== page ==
African development is more effective when lead by African states and citizens, the new findings from the Overseas Development Institute shows. The research identifies countries for their growth in agriculture, health care, education and sanitation.
The report calls for a new outlook in development as it identified effective leadership, smart policies, institutional foundations and international partnerships as crucial roles. Results show that without the backing of Presidents Rawlings and Kagame transformations in Ghana and Rwanda would not have happened.
In many countries progress has been achieved through governance reforms that have strengthened local institutions. This has not only helped improve service delivery but enabled a more effective revenue collection and management of public finances.
Effective international partnerships have shown to help with development as better communication of knowledge and technology is shared, from this stronger international trading relations and diplomatic interventions was reported.
Ghana has proved a star performer with its cocoa market helping agricultural growth. The country has showed sustained progress for more than two decades and is also on track to have rates of poverty and malnutrition halved by 2015. Along with Uganda, Ghana is now beginning to face challenges more common in developed countries. These include environmental degradation, ageing populations and non– communicable disease.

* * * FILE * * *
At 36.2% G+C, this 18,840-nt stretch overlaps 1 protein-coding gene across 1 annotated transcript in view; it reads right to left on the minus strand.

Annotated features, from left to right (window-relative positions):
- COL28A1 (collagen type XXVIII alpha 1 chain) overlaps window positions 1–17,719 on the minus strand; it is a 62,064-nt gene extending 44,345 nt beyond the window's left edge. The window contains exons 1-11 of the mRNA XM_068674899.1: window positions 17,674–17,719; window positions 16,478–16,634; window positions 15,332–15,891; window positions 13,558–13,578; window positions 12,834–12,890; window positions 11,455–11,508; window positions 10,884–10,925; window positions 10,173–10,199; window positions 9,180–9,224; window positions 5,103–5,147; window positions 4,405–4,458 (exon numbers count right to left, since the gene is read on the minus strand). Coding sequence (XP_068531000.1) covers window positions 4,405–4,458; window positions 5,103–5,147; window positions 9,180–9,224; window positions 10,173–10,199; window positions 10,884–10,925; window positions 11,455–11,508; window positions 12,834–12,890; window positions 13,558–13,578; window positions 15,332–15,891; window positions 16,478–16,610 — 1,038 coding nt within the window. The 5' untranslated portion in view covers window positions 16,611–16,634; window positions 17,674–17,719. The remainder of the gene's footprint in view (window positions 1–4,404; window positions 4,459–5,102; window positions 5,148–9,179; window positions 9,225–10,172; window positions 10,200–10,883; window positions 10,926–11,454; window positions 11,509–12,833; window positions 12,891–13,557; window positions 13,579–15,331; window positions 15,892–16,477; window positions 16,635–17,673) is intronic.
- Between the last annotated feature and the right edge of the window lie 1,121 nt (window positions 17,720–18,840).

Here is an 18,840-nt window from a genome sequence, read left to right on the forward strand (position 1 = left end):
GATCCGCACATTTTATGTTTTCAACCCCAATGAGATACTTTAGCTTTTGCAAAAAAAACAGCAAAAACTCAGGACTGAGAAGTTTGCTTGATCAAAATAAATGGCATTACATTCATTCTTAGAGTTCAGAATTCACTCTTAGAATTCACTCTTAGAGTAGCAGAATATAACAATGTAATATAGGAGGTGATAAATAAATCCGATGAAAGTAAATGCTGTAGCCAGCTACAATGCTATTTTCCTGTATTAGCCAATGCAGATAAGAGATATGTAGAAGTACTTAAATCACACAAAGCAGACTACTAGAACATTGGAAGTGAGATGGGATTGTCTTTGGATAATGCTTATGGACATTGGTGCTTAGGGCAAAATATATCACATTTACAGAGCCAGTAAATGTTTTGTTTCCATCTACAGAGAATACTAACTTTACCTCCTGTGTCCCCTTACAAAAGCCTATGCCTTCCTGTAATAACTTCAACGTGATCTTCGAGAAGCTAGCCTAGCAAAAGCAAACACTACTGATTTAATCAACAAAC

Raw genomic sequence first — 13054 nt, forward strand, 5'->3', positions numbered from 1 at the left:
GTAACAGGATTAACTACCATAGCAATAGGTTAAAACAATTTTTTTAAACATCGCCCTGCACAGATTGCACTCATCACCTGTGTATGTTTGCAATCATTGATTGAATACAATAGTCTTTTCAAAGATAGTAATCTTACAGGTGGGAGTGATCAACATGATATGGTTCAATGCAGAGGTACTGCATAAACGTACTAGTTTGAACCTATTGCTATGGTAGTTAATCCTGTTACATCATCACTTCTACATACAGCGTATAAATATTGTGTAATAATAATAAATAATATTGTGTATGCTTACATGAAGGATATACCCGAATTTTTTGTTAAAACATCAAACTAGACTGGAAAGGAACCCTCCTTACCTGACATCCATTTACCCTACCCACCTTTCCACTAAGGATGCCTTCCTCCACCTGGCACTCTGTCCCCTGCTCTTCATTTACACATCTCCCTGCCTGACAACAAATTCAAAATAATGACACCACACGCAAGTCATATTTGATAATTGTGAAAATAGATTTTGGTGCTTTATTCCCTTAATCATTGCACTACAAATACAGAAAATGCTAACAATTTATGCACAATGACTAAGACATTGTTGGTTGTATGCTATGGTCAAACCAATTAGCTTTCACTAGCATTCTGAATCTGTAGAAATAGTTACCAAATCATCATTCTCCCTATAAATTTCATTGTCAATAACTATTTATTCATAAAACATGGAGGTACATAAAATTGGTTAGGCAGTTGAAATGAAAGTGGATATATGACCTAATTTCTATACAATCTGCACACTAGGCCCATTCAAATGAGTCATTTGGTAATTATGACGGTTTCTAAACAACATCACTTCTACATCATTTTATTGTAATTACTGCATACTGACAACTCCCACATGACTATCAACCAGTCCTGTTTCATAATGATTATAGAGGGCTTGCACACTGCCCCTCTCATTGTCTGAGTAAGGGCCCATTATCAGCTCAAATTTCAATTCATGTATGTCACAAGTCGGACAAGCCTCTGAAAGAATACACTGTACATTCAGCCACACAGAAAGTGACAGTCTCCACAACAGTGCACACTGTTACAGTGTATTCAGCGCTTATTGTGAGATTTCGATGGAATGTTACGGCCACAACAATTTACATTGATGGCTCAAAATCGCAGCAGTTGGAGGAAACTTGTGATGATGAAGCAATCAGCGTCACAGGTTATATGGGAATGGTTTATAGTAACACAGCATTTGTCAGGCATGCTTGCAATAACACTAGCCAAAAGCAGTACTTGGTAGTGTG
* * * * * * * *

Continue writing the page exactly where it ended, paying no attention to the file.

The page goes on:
A sustained government commitment and increased suspending has helped Ethiopia to significantly improve its access to education because of this primary school enrolment rates have risen by more than 13 million since 2005, this has also been helped by the removal of school fees.
According to a newly published global report Malawi’s recent progress in providing economic stability and decreasing inflation rates suggest a promising future for the country. Malawi along with Benin and Burkina Faso has produced impressive results and continued sustainability is all that is needed for future development.
ODI director Alison Evans said: ‘The world’s perception of Africa needs to change and we hope this report will show a continent making great strides towards a brighter future.’